A first CFA tested the structure of the single-factor model represented by six items, revealing adequate goodness of fit indexes, except for χ 2/df which was an excessively high value. Given the sample size, other goodness of fit indexes were calculated and delivered acceptable values, except for RMSA, which was too high (see Table 3). Furthermore, regression weights were very low for item 6 (.021) also presenting an excessively high error (.986). In this model, standardised regression weights were statistically significant (p < .001), except for item 6 (p = .618). These results confirmed that this model was not adequate and that item 6 needed to be removed.
Table 3

Goodness of fit indexes for model 1 (6 items) and model 2 (5 items)

Model

χ 2

df

χ 2/df

p

n

CFI

TLI

IFI

RMSEA (CI 90 %)

SRMR

Model 1

78.864

9

8.76

.000

665

.919

.865

.919

.108 (.087–.131)

.065

Model 2

21.807

5

4.36

.001

665

.979

.958

.979

.071 (.042–.103)

.029

After item 6 was removed, a second CFA was carried out with a 5-item model, obtaining a better fit (see Table 3). The results of the goodness of fit indexes confirmed that this model best fits the data (see Fig. 1). It can be noted that incremental indexes (CFI, TLI and IFI) showed a good fit with values of .90 or higher, while error indexes are considered acceptable with values lower than .08 for RMSEA and SRMR, or close to 0.05 to obtain a good fit [32]. Therefore, this one-factor model with 5 items showed a better fit in the current sample than the original one-factor model with 6 items. Consequently, we named this new instrument GQ-5.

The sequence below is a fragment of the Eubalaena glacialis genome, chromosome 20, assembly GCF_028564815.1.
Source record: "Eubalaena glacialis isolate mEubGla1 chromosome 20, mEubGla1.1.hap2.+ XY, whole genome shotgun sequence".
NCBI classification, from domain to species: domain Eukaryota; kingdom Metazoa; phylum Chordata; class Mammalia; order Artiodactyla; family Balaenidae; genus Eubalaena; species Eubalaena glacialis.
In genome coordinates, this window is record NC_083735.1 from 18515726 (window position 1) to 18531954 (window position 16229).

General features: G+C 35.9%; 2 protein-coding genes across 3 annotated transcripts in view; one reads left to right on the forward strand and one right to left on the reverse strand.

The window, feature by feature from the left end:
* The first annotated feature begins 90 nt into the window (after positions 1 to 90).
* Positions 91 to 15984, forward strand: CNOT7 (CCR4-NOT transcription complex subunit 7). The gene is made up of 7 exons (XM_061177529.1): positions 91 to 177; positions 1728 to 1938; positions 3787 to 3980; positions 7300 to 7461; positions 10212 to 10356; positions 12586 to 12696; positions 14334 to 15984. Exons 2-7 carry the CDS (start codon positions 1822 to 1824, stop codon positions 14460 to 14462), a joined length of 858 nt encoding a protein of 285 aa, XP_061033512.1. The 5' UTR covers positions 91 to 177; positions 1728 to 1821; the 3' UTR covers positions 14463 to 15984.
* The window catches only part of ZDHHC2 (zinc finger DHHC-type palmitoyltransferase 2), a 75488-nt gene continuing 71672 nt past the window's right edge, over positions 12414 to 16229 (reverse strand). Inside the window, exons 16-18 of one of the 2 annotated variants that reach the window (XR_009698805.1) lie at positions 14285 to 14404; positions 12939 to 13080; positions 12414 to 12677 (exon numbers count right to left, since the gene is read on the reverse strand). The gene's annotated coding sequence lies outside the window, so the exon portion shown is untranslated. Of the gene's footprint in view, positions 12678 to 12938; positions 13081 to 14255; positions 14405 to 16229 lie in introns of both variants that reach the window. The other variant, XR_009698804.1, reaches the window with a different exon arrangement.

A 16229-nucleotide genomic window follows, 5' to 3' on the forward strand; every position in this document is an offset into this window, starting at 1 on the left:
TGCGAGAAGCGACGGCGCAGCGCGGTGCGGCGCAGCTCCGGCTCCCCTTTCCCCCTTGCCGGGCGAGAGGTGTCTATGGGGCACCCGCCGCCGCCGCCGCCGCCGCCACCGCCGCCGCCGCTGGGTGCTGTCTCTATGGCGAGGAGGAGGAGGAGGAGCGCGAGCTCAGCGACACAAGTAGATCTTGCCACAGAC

Figure 1
Fig. 1

Confirmatory Factor Analysis of the one-factor model with 5 items. Residual variances are shown in the small circles on the right. Note* The oval represents the unique factor and the rectangles represent the five different items. The residual variances are shown in the small circles on the right

In addition we analyzed the invariance of the factor structure as a function of participants’ gender, using multigroup analysis. The results confirmed that the one factor solution of GQ-5 is invariant across the gender of the participants (see Table 4).
Table 4

Analysis of invariance by gender (GQ-5)

Models

χ 2

gl

χ 2/gl

Δχ2

Δgl

CFI

TLI

IFI

RMSEA

SRMR

Model 1

28.948

10

2.89

-

-

.977

.954

.977

.053

.022

Model 2

43.867

14

3.13

14.91**

4

.964

.948

.964

.057

.050

Model 3

46.753

15

3.11

17.80**

5

.961

.949

.962

.057

.059

Model 4

60.582

20

3.02

31.63***

10

.951

.951

.951

.055

.060

**p < .01; ***p < .001; Model 1: Unconstrained Model; Model 2: Measurement Weights Model; Model 3: Structural Covariances Model; Model 4: Measurement Residuals Model

Reliability

Cronbach’s alpha for the Chilean version of 5 items was .726, showing an adequate internal consistency for the instrument [33].

Divergent validity

The relationship between GQ-5 items and the BDI-I (depressive symptoms) and EAT-26 (risk of eating disorder) scores was examined using Pearson’s correlation coefficient for the total sample of adolescents. GQ-5 scores were negatively correlated with BDI-I scores (r = − .345; p < .01) and with EAT-26 scores (r = − .106; p < .01).